Top 4 Anti-Money Laundering (AML) Trends in 2022

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AML Trends

As the technology continues to offer endless possibilities, it is likely that the financial criminals will discover new methods to manipulate the financial industry to commit money laundering or terrorist financing crimes. However, at the same time, it is possible to use the technologies in detecting those criminal activities as well. Therefore, to minimize the risk of financial crimes, it is essential for all the stakeholders of the financial environment to embrace the importance of adopting a strong AML compliance framework and following the trends in the industry to remain aware of the potential risks.

Each year new trends emerge in AML. This blog serves to help you stay ahead of money launderers by understanding key AML risk trends for 2022.

Trend #1 – Stringent Crypto Regulations

Cryptocurrencies have made it easier for bad actors to hide the source of proceeds from criminal activities and have quickly become the preferred method of payment for cybercriminals.

Cryptocurrency has gained the attention of both regulators as well as businesses around the world. Due to anonymity and decentralization, criminals have become more sophisticated.

FATF, an international policy-making and standard-setting body for AML/CFT, has stressed on the importance of continued monitoring of virtual assets and the Virtual Asset Service Provider (VASPs) sectors. Reviews on virtual assets and guidelines to Virtual Asset Service Providers have been issued for the past few years, with the support from the G20. 

Trend #2 – Emerging technologies (AI and ML) for enhanced data optimization

AML regulations require firms to analyze structured customer and transaction data in order to detect criminal activity. With that in mind, firms may enhance their data management processes by integrating artificial intelligence and machine learning tools, adding not only speed and accuracy to AML compliance but more intelligent outputs.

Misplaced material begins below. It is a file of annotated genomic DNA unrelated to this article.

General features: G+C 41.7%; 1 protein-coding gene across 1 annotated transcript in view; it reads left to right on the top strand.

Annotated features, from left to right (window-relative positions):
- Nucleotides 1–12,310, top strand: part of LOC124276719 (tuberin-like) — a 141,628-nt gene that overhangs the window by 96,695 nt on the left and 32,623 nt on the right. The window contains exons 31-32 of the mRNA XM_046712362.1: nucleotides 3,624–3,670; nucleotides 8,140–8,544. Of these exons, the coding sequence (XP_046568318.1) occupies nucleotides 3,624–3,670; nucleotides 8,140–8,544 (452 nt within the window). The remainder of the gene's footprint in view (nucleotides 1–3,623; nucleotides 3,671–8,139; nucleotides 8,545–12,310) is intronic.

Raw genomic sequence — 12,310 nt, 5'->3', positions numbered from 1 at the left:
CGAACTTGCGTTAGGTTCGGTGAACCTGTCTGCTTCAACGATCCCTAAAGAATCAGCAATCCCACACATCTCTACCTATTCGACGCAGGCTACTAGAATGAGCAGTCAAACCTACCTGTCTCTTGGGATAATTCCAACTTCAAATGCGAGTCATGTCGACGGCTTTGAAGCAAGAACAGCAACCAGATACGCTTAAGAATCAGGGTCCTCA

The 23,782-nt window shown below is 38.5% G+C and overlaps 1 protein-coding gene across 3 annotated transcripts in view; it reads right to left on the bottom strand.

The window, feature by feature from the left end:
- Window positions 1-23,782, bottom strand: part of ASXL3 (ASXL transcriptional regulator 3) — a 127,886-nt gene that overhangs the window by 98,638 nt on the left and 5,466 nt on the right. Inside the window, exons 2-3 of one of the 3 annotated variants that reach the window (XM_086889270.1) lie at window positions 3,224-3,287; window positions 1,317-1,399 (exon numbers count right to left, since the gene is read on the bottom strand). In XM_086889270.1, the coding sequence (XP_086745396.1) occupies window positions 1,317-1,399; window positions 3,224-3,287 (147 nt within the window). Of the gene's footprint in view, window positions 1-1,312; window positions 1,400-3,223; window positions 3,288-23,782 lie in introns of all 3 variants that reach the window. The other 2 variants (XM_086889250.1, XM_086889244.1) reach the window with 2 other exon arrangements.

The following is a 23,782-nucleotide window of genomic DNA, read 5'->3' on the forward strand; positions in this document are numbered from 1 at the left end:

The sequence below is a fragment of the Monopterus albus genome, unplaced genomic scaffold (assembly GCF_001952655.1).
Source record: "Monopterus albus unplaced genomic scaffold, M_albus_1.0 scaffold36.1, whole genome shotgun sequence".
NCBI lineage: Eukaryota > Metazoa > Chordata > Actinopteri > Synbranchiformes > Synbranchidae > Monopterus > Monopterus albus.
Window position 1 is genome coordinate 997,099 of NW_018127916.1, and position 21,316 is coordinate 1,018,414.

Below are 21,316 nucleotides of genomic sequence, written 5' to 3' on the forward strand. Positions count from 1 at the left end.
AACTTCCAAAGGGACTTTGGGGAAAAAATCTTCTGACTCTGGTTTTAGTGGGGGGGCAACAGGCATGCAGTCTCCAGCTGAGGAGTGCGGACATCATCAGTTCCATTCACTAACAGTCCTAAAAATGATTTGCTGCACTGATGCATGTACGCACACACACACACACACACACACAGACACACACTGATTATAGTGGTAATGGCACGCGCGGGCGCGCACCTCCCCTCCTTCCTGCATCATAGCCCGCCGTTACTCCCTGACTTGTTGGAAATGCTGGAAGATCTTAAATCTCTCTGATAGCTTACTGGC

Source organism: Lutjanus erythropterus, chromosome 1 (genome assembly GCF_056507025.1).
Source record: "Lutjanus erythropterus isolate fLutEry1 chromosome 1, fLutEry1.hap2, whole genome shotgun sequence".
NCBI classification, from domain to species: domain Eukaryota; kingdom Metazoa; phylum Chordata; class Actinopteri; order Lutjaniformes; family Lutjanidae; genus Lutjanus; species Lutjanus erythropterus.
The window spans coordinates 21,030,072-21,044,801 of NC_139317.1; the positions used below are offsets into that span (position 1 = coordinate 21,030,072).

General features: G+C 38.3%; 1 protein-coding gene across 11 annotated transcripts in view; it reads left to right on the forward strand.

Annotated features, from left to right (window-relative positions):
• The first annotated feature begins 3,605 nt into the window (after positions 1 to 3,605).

Beyond speed and accuracy benefits, machine learning tools add depth to structured AML information and are commonly trained to interpret and even make decisions about that data based on the algorithmic analysis of historical information. As regulations expand in scope to capture new fintech threats, such as cryptocurrency money laundering, machine learning systems are set to become important tools in risk-based money laundering solutions, helping companies make predictions about their customers based on historical data – rather than relying on time-consuming analogue data collection and analysis.

Trend #3 – More Transparent UBO Laws

The need for a more transparent society means that Ultimate Beneficial Laws (UBO) legislation is set to become more serious. This increased openness will allow financial firms to sign monetary transactions and identify the risk of money laundering. Furthermore, banks will be able to strengthen their Customer Due Diligence (CDD) operations, allowing them to lower the number of financial crimes.

However, some countries have accepted these regulations. But, certain nations, such as Switzerland, do not plan to accept UBO regulations, hence, criminals in these nations will have easy access to shell firms next year

Trend #4 – Information Sharing

Fintech money laundering threats often involve the movement of illegal money across borders and entail criminal activities in more than one jurisdiction. In order to address cross-border money laundering, the Financial Action Task Force (FATF) includes information sharing guidance in its AML recommendations, and the EU has included a requirement for member-states to facilitate cross-border prosecutions in its Sixth Anti-Money Laundering Directive (6AMLD).

The Financial Action Task Force (FATF) has urged governments and businesses to collaborate in the fight against money laundering and terrorism funding. Both parties are dealing with the same issues, particularly in regard to information: its quality, quantity, transparency, and ability to be handled effectively.

Concluding thoughts

Every business owner has an implicit responsibility to prevent money laundering attempts at or through their business. Many may not realize that they have to meet sanctions compliance requirements – but they do. Having a strong risk management framework helps to protect the business, employees, customers, and even vendors or partners.

Alia Noor Associate Partner
Alia Noor (FCMA, CIMA, MBA, GCC VAT Comp Dip, Oxford fintech programme, COSO Framework)
Associate Partner
Ahmad Alagbari Chartered Accountants
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